“We firmly believe and simply confess that there is only one true God … the Creator of all things visible and invisible, spiritual and corporeal; who from the very beginning of time by His omnipotent power created out of nothing both the spiritual beings and the corporeal.” (The Fourth Lateran Council of 1215)

So who is right? Has the universe always existed or did it come into being out of nothing?

Breaking the tie

To break the tie, we must use the ordinary tools of investigation – logic, science, historical methods, and so on. Let’s use science this time.

The Big Bang cosmology is the most widely accepted cosmology of the day. It is based on several lines of evidence, and is broadly compatible with Genesis. It denies the past eternality of the universe. This peer-reviewed paper in an astrophysics journal explains. (full text here)

Excerpt:

The standard Big Bang model thus describes a universe which is not eternal in the past, but which came into being a finite time ago. Moreover,–and this deserves underscoring–the origin it posits is an absolute origin ex nihilo. For not only all matter and energy, but space and time themselves come into being at the initial cosmological singularity. As Barrow and Tipler emphasize, “At this singularity, space and time came into existence; literally nothing existed before the singularity, so, if the Universe originated at such a singularity, we would truly have a creation ex nihilo.

[...]On such a model the universe originates ex nihilo in the sense that at the initial singularity it is true that There is no earlier space-time point or it is false that Something existed prior to the singularity.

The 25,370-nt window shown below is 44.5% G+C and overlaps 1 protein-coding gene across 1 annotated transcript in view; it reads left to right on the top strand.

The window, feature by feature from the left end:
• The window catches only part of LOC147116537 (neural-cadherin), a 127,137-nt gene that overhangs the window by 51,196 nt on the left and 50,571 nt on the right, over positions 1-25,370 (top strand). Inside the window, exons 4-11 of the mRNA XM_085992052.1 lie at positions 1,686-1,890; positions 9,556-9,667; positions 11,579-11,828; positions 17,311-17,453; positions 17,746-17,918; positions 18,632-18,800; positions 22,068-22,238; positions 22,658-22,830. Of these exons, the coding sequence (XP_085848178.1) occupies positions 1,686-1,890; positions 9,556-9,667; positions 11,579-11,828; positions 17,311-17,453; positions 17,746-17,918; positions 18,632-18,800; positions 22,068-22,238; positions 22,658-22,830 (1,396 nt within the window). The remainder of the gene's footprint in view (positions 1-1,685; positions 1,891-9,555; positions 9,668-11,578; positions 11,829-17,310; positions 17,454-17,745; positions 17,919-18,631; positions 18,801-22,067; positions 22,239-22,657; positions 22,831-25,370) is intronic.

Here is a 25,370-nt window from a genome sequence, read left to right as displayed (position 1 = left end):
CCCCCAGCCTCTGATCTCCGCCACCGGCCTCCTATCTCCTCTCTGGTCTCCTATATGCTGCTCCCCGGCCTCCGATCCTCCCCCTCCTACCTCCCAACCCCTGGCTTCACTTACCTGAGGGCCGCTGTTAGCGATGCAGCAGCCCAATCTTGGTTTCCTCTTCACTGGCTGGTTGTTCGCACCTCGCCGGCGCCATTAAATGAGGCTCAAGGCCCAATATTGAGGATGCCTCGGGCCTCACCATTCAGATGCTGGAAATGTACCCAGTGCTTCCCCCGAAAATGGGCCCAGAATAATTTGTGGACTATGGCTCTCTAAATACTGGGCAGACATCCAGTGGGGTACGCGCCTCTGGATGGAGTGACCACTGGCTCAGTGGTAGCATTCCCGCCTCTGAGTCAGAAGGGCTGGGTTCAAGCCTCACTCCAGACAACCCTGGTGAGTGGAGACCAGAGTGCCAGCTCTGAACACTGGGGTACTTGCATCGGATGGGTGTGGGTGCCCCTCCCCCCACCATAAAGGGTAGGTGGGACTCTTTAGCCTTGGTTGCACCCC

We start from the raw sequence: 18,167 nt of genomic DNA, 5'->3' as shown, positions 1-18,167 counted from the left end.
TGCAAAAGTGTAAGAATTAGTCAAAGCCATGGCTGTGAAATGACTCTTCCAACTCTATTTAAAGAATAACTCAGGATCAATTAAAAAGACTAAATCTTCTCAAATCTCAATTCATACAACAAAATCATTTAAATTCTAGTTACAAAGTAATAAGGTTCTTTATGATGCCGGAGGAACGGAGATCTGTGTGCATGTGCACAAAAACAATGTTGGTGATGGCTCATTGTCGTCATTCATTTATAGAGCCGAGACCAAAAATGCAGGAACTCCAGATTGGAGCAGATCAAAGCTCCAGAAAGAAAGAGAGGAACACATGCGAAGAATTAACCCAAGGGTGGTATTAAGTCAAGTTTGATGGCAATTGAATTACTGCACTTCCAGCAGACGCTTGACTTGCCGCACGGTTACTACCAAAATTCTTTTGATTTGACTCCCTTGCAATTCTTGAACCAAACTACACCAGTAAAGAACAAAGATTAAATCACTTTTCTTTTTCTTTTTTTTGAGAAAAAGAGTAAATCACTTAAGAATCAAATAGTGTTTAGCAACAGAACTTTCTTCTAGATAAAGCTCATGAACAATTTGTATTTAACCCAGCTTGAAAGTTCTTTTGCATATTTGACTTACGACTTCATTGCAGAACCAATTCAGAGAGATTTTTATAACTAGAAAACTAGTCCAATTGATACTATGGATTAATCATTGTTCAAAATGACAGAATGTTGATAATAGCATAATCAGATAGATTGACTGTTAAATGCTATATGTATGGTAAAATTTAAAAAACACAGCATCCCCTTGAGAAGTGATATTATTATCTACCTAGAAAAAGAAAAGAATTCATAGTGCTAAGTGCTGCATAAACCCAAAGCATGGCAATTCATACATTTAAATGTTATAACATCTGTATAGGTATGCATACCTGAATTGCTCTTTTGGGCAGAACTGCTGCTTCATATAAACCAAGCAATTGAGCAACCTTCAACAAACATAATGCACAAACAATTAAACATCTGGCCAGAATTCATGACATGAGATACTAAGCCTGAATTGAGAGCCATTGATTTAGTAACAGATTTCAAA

Christian cosmology requires such a creation out of nothing, but this is clearly incompatible with what Mormons believe about the universe. The claims about the universe made by the two religions are in disagreement, and we can test empirically to see who is right, using science.

The historical evidence

You can find other disagreements between Christianity and Mormonism, if you are not so busy putting on make-up like politicians and journalists are. For example, Christianity is monotheistic (one God) and Mormonism is polytheistic (many gods). That means Mormonism is more like Hinduism than it is like Christianity – Mormonism and Hinduism even agree on the eternally oscillating universe. You can read all about it, with citations from Mormon scholars, in this article, authored by Baylor University professor Francis J. Beckwith. Or you could take a look at the history of Mormonism, and see if the claims made in the religious texts of Mormonism are historical. Or you could take a look at the prophetic claims of the founder of Mormonism and see if they were accurate.